Il Vittoriale villa
art on display

Il Vittoriale on Lake Garda

Il Vittoriale, nestled in the charming town of Gardone on the western shores of Lake Garda, is a treasure trove of unique features. The estate boasts several villas, an aeroplane, a fleet of boats, picturesque ponds, an open-air theatre, an auditorium, a museum, statues, and a captivating waterfall. Its intriguing history further enhances its allure, thanks to its former owner, Gabriele d’Annunzio.

This makes Il Vittoriale one of the most extraordinary places in Northern Italy, a must-visit for history enthusiasts, travellers, and those interested in Italian culture and heritage.

Gabriele D’Annunzio

In 1920, the illustrious Gabriele d’Annunzio, a man of many facets, including being one of Italy’s most important writers, a war hero in the First World War, a nationalist, a politician, and an eccentric, made Il Vittoriale his home until his death in 1938.

His influence extended beyond his lifetime, as he was one of the founders of Italian fascism, a movement that left an indelible mark on the country’s history.


Inspirer for Mussolini

His ideas inspired Benito Mussolini, the Italian fascist dictator from 1925 to 1943. For Mussolini, d’Annuncio was an inspiration and, above all, a feared competitor— a status that Gabriele had to pay for in 1922 with a mysterious fall from the window. Unlike most victims of the modern Russian version of these types of ‘accidents’, d’Annunzio survived the attack.

Extravagant lifestyle

In the years after the attack, Mussolini regularly donated large sums of money to d’Annunzio, which helped finance d’Annunzio’s extravagant lifestyle. As a reason for this, Mussolini stated: “If you have a rotten tooth, you have two options: either you pull the tooth or you fill it with gold. With D’Annunzio, I opted for the latter treatment.’


Il Vittoriale boat

Il Vittoriale, the estate

With Mussolini’s financial support and his friend Maroni’s architectural expertise, D’Annunzio transformed Il Vittoriale into an awe-inspiring grandeur. The estate is a testament to his extravagant lifestyle, with several buildings nestled amidst lush greenery, splashing fountains, a majestic waterfall, and breathtaking views that will inspire awe in every visitor.


The Priory was Gabriele D’Annunzio’s home, which he furnished and decorated to his taste. From a simple farmhouse that once belonged to the German art critic Henry Thode, D’Annunzio transformed it into a claustrophobic dark house with stained-glass windows and heavy curtains.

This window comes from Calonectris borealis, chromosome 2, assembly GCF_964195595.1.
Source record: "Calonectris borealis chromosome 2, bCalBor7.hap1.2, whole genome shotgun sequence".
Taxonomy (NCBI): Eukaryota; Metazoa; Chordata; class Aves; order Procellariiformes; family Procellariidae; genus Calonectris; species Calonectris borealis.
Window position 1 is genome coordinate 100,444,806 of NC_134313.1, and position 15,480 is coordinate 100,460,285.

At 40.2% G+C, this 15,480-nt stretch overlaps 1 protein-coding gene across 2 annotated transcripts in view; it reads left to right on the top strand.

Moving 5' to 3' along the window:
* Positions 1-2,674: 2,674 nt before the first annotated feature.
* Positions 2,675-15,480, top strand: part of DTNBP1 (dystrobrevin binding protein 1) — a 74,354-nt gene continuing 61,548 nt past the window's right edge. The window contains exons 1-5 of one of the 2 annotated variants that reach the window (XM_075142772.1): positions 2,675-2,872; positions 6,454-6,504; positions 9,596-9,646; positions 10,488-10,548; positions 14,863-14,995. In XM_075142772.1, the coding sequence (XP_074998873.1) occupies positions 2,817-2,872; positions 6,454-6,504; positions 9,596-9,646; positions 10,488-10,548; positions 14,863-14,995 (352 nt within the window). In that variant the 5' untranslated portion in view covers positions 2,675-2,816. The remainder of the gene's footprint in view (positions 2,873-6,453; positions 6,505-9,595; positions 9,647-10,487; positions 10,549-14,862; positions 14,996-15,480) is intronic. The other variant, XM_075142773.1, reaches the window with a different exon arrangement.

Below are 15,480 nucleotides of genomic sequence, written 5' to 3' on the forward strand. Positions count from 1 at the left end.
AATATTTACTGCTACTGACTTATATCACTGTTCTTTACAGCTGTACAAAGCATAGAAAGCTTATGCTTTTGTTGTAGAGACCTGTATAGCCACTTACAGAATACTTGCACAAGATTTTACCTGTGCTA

The villa contains 33,000 books and 10,000 objects, including various musical instruments, animal skins, statues, paintings, photos and several modern bathrooms with running water, bathtubs, and toilets.

Museum Secret d’Annunzio

The Secret D’Annunzio Museum, founded in 2010, houses some of D’Annunzio’s private belongings, clothing, and toiletries used by his guests.

Also on display are his crockery, luggage, the poet’s clothing (his riding clothes, evening clothes, overcoats, dressing gowns, his famous nightgown with the large opening edged with gold thread that he used during his nightly encounters), and his more than two hundred pairs of shoes and boots, most of which are very similar.

Open-air theatre

The Open Air Theater overlooks the lake, an island, Manerba Castle, Mount Baldo, and the Catullian headland in Sirmione. It still regularly hosts performances. The theatre was not completed until 1952, and neither d’Annunzio nor the architect Maroni ever saw the result.

Auditorium and S.V.A. aeroplane

During the First World War, DAnnunzio distributed 40,000 pamphlets over Vienna on board a two-seater plane. This aircraft was brought to Il Vittoriale in 1935. Today, it hangs on the dome of the Auditorium.

Aligi Avenue

The Viale di Aligi (a character from one of his novels, ‘The Daughter of Iorio’) leads to the MAS hangar, the Royal Ship Puglia and the Mausoleum.

Mausoleum Gabriele d’Annunzio

Gabriele’s last resting place is in the Mausoleum. His troupe companions, including architect Gian Carlo Maroni, are by his side. The Mausoleum, completed after his death, was designed like Roman burial mounds.

Royal Puglia

The Royal Ship Puglia was placed in Il Vittoriale Park with its bow pointing towards the Adriatic Sea in memory of Captain Tommaso Gulli.

The ship reached Gardone aboard twenty railway carriages and was later reassembled on the hill. In the hold of the boat, which has recently been completely restored, there is a small museum with several models of Duke Amedeo d’Aosta’s battleships.

Il Vittoriale theatre

Visit il Vittoriale

The estate is open every day from 9:00 am. The Priory can only be visited with a guide. The visit takes approximately 35 minutes.

Groups can enter with a maximum of 10 people at a time. For this reason, tickets are limited, so it is recommended that you buy online before your visit. Please note that when purchasing tickets, book an English tour if you do not speak Italian.

Address: Via del Vittoriale 12 – 25083 – Gardone Riviera.

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